Culture is helping Liverpool buck the spending downturn

Of course, this is no surprise to us.

Via – New figures show the city’s visitor numbers are on the up – and those who come here are spending more money than they did in 2009.

Last year’s Mathew Street Music Festival (MSMF) smashed the previous year’s visitor figures by a whopping 20,000, bringing in an impressive £20 million to the city – compared to just £15 million in 2009.

And despite the tough economic times, each visitor spent an average of £57.25 during their stay in the city, whereas last year £53 was spent per person.

The announcement comes following Culture Liverpool’s review of the success of four of the city’s major events in 2010 – MSMF; Africa Oye – the biggest free African music festival in the UK; On The Waterfront – a series of events which celebrates the culture of Liverpool; and the Picasso: Peace and Freedom exhibition which was showcased at Tate Liverpool.

Figures show:

  • 320,000 attended MSMF in 2010, compared to 300,000 in 2009
  • 12.6 per cent of visitors were from outside the city, compared to 11.7 per cent in 2009
  • Africa Oye attracted 50,000 visitors this year – double the number in 2009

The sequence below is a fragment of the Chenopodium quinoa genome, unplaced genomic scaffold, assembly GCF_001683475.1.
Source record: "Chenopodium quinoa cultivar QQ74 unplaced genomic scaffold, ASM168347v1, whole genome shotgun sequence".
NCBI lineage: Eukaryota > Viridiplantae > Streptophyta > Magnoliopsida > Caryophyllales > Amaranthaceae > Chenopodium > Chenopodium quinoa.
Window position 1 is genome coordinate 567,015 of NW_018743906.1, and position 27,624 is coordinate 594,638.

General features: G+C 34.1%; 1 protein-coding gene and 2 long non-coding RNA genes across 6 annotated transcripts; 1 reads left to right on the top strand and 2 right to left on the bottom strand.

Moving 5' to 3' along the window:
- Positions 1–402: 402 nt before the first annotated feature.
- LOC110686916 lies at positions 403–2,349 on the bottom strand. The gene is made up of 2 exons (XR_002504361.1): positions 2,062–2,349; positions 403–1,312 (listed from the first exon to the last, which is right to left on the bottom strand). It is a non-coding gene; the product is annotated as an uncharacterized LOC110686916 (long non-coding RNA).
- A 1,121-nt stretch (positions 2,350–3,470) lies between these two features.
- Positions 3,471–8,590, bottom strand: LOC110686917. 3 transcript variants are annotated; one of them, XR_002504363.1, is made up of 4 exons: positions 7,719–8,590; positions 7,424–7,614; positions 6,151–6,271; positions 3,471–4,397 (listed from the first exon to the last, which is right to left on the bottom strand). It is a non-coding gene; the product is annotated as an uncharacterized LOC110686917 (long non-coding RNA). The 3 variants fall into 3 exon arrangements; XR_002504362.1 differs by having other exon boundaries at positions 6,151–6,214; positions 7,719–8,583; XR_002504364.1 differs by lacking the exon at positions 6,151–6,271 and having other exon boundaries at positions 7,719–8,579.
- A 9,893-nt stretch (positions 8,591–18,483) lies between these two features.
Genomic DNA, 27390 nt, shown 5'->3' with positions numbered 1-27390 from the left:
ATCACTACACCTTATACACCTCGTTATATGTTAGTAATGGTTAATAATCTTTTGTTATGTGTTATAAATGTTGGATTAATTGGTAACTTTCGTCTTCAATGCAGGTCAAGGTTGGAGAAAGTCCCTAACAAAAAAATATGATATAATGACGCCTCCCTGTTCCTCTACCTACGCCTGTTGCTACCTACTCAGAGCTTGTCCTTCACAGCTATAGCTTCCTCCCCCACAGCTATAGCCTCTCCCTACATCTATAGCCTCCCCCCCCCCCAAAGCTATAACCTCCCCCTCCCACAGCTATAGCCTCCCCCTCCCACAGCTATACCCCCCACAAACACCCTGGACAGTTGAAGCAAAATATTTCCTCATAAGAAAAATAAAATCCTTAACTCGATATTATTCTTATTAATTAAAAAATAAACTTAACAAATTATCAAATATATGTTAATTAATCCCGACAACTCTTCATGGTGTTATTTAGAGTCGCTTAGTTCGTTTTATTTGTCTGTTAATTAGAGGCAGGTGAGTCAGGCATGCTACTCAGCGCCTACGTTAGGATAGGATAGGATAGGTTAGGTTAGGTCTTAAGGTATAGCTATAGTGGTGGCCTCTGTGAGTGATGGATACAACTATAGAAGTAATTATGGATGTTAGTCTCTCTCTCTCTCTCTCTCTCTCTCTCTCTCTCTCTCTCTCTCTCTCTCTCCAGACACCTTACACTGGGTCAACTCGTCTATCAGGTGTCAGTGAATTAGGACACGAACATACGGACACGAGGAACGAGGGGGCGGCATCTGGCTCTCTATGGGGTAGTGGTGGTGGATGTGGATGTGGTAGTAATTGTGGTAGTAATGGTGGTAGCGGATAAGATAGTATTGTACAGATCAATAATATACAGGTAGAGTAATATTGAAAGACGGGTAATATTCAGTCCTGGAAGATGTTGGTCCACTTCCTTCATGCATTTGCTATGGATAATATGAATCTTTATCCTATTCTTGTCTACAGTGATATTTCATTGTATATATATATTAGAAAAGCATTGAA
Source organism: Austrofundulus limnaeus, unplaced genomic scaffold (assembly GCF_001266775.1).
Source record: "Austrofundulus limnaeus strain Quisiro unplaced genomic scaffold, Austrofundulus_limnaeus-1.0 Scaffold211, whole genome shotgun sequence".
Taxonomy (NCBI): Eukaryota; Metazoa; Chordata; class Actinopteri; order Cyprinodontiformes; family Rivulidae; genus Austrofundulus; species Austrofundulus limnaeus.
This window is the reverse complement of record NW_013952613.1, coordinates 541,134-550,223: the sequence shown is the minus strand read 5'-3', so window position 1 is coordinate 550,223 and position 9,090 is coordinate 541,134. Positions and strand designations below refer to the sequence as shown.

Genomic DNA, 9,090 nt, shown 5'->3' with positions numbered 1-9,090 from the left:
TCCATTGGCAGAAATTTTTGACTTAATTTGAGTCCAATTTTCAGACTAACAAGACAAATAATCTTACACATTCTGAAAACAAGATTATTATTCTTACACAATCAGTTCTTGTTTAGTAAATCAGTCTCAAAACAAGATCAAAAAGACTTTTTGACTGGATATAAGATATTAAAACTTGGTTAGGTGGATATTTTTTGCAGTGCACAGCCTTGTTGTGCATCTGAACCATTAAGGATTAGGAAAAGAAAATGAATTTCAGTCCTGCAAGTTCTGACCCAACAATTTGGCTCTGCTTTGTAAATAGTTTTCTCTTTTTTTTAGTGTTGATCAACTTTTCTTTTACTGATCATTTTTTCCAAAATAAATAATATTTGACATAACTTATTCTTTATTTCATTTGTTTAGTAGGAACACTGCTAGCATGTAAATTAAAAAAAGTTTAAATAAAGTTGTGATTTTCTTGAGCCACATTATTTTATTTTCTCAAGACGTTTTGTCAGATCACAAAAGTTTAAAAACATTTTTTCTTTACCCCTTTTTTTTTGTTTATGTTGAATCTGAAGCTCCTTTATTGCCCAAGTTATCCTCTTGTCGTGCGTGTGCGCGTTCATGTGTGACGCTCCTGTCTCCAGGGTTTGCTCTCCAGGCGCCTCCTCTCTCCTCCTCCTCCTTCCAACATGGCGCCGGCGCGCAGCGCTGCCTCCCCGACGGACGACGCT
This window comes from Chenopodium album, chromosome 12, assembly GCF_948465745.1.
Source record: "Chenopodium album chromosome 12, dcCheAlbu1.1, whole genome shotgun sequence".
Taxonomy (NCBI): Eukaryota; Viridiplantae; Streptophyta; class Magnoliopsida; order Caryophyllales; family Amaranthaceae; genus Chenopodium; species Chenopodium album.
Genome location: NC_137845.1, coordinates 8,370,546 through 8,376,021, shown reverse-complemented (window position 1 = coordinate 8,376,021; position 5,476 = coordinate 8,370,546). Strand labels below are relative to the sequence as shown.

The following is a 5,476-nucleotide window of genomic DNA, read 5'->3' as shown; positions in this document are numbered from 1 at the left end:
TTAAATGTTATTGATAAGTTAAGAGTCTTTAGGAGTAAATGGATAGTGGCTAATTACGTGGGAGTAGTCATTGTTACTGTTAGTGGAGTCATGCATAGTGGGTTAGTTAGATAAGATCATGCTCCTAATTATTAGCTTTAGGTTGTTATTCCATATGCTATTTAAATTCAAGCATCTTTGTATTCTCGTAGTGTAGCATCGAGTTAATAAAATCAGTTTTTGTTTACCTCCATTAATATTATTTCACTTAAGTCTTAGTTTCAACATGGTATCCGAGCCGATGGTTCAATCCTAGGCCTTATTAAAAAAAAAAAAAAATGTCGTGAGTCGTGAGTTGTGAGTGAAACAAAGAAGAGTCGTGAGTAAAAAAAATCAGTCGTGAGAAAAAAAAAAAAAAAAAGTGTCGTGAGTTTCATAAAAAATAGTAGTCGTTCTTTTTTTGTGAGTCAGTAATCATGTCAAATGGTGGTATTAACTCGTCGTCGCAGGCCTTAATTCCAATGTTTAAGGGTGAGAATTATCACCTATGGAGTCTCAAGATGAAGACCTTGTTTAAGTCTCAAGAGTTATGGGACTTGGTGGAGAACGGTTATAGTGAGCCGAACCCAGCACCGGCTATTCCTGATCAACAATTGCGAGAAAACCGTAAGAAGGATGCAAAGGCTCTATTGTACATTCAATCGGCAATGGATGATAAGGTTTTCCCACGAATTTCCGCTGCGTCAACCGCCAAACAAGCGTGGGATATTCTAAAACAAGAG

• The celebration of African culture brought in £1.3 million to the city’s economy
  • On the Waterfront attracted more than 65,000 people and brought in £1.2 million to Liverpool
  • 95,424 people enjoyed the Picasso exhibition, 74 per cent of these were from outside the Liverpool city region and 21,000 had never visited Liverpool before

Liverpool City Council’s cabinet member for culture and tourism, Councillor Wendy Simon, said: “These figures are fantastic and show that, despite the fact that money is tight, culture continues to play an important part in people’s lives and if we can deliver events and festivals which inspire them, they will continue to come and spend money in the city.

“Many people thought there would be a post-08 slump, but we’ve shown that the city’s economy continues to benefit by millions of pounds because of the high-calibre events which we put on throughout the year.

“Culture remains as important as ever and this is reflected in this year’s impressive events programme which will not only see the city hosting the Liverpool Boat Show, but also the return of the much-loved Mersey River Festival.”

Liverpool is well on track to surpassing the economic impact of 2009’s cultural programme, which saw £33 million generated for the city.  So far £23 million has been brought in to the city, and there are several large events to take place including A Winter’s Trail: Liverpool Discovers and Chinese New Year.

MSMF and On The Waterfront were all funded by Liverpool City Council in partnership with the European Regional Development Fund (ERDF).  Africa Oye was part funded by the city council.  Picasso: Peace and Freedom was supported by ERDF, with additional support from the Spanish and Andalucía Tourist Offices and the Spanish Embassy Cultural Office.